Farming News - Devolved ministers debate CAP reform in Brussels
Devolved ministers debate CAP reform in Brussels
British farming ministers are set to meet with Commissioner Dacian Ciolos in Brussels today. DEFRA Secretary of State Caroline Spelman and devolved ministers, including Scottish Environment Secretary Richard Lochhead, are meeting Ciolos for talks ahead of the AgriFish Council, in which they will go over proposed reforms of the Common Agricultural Policy (CAP)
Amongst the reforms the Bristish ministers will insist on will be Mr Lochhead’s priority of rural development funding, which he believes is of crucial importance to Scotland. Defra dismissed calls made by Lochhead for Scotland to be given its own place round the negotiating table, pushing instead for all UK countries to "speak with one voice."
Caroline Spelman has gone to great pains to demonstrate that Defra is taking devolved nations’ needs into account in the CAP reform debate; speaking to The Scotsman today, she highlighted efforts made to secure benefits for Scotland over changes to payments for areas of natural constraint. Spelman said, "I don’t care what the commissioner calls [areas of natural constraint] as long as we get fair recognition that a lot of the geography of countries like Scotland provide a lot of natural constraint. We know farming in uplands is difficult and we want it recognised properly."
Speaking ahead of the meeting Mr Lochhead said, "The primary purpose of CAP must always be to support food production and the £500 million annual support it delivers for Scotland is vital to ensure we can continue to be a food producing nation. The meeting gives us a great opportunity to put Scotland's key asks to the Commissioner. I am keen to discuss with the Commissioner the proposals on future payments and on greening ahead of the important policy debates in the council later in the day."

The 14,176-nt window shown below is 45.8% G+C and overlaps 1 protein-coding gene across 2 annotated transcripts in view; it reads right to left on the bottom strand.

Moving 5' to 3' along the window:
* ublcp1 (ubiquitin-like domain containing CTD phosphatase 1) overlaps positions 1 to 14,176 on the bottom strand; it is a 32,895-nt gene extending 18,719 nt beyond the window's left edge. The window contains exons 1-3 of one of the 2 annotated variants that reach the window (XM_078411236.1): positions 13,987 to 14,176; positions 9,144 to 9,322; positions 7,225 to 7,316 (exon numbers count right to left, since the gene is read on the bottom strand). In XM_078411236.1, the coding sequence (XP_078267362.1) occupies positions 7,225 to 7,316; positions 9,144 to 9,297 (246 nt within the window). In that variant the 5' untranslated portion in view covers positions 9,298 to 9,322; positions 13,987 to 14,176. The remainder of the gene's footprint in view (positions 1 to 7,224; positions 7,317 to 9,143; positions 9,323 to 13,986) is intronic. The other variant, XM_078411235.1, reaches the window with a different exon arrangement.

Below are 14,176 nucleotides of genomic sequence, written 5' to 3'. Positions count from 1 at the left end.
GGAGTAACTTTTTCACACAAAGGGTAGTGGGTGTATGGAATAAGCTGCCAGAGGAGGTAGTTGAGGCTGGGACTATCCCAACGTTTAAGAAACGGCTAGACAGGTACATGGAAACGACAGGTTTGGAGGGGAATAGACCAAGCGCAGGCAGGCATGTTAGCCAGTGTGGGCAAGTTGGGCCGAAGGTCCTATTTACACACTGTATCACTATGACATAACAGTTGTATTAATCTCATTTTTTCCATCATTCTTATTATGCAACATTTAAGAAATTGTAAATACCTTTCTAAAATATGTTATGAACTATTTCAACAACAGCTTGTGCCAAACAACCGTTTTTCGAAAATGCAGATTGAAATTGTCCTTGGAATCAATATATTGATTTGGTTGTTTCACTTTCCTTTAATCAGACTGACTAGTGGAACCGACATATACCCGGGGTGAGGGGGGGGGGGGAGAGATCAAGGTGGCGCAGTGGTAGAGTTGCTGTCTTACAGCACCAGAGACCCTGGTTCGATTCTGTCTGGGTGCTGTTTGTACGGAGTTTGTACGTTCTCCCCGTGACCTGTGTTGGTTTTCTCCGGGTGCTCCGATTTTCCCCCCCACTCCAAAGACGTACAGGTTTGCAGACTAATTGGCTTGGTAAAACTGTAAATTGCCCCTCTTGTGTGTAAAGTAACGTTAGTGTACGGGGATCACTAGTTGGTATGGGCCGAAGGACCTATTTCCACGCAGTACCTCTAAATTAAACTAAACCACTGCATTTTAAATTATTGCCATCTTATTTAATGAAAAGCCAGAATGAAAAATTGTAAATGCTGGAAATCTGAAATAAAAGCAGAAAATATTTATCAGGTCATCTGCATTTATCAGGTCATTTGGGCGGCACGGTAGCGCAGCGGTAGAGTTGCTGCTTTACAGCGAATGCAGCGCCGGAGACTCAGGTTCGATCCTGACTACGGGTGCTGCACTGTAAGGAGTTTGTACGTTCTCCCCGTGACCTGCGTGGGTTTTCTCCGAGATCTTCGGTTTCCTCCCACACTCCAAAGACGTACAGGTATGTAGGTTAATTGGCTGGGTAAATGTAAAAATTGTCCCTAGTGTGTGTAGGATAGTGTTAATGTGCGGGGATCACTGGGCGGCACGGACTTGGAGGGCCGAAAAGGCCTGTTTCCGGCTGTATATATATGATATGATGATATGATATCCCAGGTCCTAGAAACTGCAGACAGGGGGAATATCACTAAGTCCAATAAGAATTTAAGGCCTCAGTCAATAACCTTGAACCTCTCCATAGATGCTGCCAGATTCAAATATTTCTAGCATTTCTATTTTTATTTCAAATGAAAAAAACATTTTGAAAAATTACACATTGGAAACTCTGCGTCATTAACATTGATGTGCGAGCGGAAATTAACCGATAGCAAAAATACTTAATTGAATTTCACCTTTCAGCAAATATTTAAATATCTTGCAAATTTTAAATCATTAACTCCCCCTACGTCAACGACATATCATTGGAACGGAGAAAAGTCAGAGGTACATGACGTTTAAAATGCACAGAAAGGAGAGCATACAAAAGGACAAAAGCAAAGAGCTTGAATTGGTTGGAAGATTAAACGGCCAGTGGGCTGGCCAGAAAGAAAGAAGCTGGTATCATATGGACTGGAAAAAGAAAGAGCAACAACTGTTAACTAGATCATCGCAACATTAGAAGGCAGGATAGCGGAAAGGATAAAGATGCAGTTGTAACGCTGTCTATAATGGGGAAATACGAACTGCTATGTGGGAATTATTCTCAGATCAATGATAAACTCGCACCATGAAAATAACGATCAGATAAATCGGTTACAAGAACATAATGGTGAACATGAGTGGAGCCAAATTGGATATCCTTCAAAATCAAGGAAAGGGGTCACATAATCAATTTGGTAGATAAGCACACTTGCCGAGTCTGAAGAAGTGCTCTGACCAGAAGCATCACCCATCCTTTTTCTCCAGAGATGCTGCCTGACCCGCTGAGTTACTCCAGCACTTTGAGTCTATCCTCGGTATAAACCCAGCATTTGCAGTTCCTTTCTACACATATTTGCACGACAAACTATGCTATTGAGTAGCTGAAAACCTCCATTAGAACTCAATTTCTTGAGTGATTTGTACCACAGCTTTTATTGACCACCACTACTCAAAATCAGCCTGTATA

In Scotland, a major spat has broken out between Lochhead, Liberal Democrat MEP George Lyon and LibDem’s Scottish rural affairs spokesman, Jim Hume, over a £100 million European Union penalty fine against the Scottish Government for illegally claiming subsidies on useless land.
Devolved ministers have told the Europe Union Agriculture Commissioner that draft proposals to reform the CAP fall short of meeting the key challenges correctly identified by the commission some months ago –making farming more productive whilst protecting the environment.
Ahead of negotiations in Brussels today on the proposed reform of the Common Agricultural Policy, which, at £47bn, made up nearly half the total EU budget last year, ministers laid their aims before the commissioner.
Defra secretary Caroline Spelman, who led the delegation, said, "It’s very important for the Commission to hear about the impact of its proposals in Scotland, Wales and Northern Ireland and I wanted them to be able to put their views to Mr Ciolos. During the negotiations it’s important that the UK speaks with one voice, so that we can use the full weight of the UK’s position effectively in order to get best deal for all of the UK’s farmers and taxpayers – and for the environment.
"We remain convinced that the best way to help the environment is through the current system of specific environmental payments to farmers, in return for the public goods they provide, such as encouraging wildlife on their farms."